Pandemic resiliency: business impact actions and priorities
Aon’s global COVID-19 Risk Management and Insurance Survey1, conducted at the end of 2020, was designed to evaluate how companies across different industry sectors have managed the pandemic crisis, their priorities for reshaping their businesses, and the implications for risk and insurance. The following analysis of the survey results shows how organizations have adapted to this complex, dynamic and disruptive risk landscape and how their future decision-making will be shaped based on their priorities. At the time of Aon’s 2019 Global Risk Management Survey, pandemic risk ranked 60th out of 69 identified risks. After potential threats from avian flu and swine flu receded, organizations appear to have considered the risk of a pandemic but deemed it unlikely to materialize — so few organizations truly planned for it or considered its scope or potential impact. When faced with a crisis, especially one they are unprepared for, organizations are forced to think and act quickly. Aon developed the COVID-19 Crisis Response Framework for Clients to help organizations develop effective crisis responses in real time using a structured but flexible decision-making framework.
Organizations’ resiliency is considered in the context of the three main time frames in crisis management, outlined by Aon's COVID-19 Crisis Management Model:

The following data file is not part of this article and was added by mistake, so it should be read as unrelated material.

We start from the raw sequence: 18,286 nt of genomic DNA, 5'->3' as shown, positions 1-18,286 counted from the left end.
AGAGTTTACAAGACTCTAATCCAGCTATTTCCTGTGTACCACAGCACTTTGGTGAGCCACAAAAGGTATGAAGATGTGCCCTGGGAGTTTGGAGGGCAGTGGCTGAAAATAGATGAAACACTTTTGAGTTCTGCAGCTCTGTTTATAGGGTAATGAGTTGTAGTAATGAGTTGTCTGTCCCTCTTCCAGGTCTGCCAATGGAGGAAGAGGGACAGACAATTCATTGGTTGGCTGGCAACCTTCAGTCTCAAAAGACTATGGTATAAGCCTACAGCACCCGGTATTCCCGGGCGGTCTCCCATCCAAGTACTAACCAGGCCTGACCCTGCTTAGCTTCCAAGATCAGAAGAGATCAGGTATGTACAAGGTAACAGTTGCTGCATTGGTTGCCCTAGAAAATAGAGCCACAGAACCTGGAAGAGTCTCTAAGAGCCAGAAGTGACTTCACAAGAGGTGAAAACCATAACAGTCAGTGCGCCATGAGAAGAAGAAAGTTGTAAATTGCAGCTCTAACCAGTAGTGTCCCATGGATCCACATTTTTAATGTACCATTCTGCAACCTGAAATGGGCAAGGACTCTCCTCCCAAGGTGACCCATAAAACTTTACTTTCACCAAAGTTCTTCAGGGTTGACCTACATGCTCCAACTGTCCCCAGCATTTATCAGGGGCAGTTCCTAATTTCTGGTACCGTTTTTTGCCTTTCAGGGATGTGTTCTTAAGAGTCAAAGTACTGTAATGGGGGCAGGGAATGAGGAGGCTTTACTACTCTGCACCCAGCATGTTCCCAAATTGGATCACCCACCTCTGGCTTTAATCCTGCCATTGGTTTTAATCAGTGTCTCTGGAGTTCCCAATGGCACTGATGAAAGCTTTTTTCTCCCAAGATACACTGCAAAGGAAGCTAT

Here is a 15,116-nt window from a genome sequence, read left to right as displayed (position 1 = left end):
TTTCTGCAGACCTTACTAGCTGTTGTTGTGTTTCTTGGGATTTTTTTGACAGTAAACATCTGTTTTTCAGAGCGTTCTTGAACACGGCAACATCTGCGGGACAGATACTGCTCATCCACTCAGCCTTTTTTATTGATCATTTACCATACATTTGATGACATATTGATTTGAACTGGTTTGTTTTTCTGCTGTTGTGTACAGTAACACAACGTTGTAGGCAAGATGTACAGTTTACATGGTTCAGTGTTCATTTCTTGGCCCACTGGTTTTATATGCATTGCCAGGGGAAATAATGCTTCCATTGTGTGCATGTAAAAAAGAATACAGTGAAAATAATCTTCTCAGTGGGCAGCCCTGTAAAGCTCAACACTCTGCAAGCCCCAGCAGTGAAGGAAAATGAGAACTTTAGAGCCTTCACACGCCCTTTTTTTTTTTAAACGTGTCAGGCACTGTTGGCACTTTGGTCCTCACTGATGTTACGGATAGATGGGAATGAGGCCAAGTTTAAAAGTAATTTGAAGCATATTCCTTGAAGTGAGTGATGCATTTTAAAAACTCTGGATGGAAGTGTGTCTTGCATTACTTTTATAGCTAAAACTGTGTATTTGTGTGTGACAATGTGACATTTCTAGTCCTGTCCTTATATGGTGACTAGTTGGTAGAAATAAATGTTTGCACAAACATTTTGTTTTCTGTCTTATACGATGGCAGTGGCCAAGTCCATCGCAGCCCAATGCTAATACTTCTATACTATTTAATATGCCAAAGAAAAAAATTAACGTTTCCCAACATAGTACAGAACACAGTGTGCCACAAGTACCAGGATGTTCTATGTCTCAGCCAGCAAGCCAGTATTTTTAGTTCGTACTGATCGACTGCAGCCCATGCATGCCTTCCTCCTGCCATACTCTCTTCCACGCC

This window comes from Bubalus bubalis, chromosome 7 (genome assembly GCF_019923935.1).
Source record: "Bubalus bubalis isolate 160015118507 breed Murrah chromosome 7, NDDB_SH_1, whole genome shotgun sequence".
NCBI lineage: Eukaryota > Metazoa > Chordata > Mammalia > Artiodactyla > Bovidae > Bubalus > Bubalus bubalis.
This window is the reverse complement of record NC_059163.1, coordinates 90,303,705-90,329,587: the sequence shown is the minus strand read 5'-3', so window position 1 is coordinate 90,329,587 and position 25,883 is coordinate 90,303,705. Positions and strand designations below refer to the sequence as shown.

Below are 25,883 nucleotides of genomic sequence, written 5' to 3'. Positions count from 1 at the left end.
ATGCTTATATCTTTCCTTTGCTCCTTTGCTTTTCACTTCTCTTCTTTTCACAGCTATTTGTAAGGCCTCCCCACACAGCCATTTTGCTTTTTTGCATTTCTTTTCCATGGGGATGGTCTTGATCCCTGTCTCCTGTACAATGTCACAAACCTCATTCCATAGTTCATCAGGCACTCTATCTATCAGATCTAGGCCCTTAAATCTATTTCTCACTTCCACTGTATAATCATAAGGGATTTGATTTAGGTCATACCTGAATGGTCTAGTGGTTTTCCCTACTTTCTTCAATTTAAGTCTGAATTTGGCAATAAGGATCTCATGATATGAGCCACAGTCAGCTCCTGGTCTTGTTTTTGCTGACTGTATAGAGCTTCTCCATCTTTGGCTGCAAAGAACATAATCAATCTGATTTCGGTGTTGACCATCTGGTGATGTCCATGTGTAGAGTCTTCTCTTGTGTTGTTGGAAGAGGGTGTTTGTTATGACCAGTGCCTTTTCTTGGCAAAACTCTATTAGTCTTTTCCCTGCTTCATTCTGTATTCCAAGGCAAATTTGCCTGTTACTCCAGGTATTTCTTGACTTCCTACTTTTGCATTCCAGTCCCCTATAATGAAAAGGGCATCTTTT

- React and respond
Aon's COVID-19 Crisis Management Model
Within each time frame, leaders face several key decisions. The nonlinear nature of the pandemic and its multiple waves of impact mean that organizations are in different stages of the journey. While 80% of respondents felt their organization had moved beyond the first stage (react and respond), there is still room to grow. This figure was higher in North America (89%) and lower in Europe, the Middle East and Africa (EMEA) (73%) and Latin America (LATAM) (74%). Among companies in later stages, 50% reported that they’re in recovery mode, and 30% are now reshaping their vision, priorities and business. Highlighting the challenge of the pandemic, the number of companies that have already moved beyond the react-and-respond phase was not materially higher for companies that had a pandemic plan in place prior to COVID-19. Going forward, risk and business leaders must reprioritize risk — broadening their perspective and evaluating major shocks, not just anticipated losses, and elevating risk managers to an enterprise-level strategic role. Doing so will also enable them to redefine resilience. These are the post-COVID-19 imperatives required to reshape businesses into a more future-ready posture. With an integrated, resilient and agile risk approach, business leaders can make better decisions in both the immediate term and the future. In the insights that follow, we examine how organizations are responding, recovering and reshaping to emerge stronger and more resilient.
1 Click here to learn about the survey's methodology and its split by region, revenue and industry
of respondents said they had been impacted in some form by the pandemic; of these, 8% had been severely impacted
said they had thrived during the pandemic
of respondents did not list pandemics or other major health crises among the top 10 risks on their risk registers before this event